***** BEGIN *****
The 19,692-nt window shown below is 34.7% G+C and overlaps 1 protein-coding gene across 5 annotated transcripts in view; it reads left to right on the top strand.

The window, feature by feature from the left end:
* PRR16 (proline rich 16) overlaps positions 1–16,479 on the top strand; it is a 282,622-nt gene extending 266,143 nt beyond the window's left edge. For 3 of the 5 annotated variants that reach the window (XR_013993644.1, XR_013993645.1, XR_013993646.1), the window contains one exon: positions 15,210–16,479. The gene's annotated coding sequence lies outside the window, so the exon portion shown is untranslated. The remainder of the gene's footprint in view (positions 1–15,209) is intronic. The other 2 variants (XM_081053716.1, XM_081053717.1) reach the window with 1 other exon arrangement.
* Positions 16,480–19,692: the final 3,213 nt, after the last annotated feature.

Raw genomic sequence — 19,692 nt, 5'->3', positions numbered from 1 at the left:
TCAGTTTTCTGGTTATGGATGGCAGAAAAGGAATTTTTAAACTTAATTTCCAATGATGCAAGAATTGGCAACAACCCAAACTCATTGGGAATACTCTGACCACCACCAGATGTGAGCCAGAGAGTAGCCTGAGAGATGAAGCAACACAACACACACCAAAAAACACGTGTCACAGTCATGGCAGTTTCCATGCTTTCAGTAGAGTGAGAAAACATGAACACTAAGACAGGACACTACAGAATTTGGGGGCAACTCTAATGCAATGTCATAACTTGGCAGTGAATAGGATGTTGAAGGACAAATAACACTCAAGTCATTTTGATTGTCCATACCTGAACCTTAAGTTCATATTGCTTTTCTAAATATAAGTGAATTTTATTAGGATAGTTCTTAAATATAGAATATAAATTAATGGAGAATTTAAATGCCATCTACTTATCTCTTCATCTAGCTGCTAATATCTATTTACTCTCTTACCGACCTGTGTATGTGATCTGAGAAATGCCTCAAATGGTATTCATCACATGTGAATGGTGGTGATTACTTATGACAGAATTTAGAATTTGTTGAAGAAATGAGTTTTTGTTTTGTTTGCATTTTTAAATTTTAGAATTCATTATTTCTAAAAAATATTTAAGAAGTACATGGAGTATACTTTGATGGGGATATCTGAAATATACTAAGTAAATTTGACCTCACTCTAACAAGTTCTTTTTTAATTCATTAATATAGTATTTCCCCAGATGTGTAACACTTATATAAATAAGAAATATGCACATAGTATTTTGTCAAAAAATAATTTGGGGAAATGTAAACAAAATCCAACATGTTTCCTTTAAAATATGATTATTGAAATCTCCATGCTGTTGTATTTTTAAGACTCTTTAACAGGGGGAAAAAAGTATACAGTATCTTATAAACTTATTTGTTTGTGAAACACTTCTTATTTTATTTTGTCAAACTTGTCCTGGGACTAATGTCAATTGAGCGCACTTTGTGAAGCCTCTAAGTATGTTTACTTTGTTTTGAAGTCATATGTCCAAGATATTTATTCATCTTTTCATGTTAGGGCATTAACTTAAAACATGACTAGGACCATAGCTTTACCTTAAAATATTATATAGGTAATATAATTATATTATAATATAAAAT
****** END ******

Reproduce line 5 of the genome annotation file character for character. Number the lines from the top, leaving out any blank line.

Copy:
Raw genomic sequence — 19,692 nt, 5'->3', positions numbered from 1 at the left: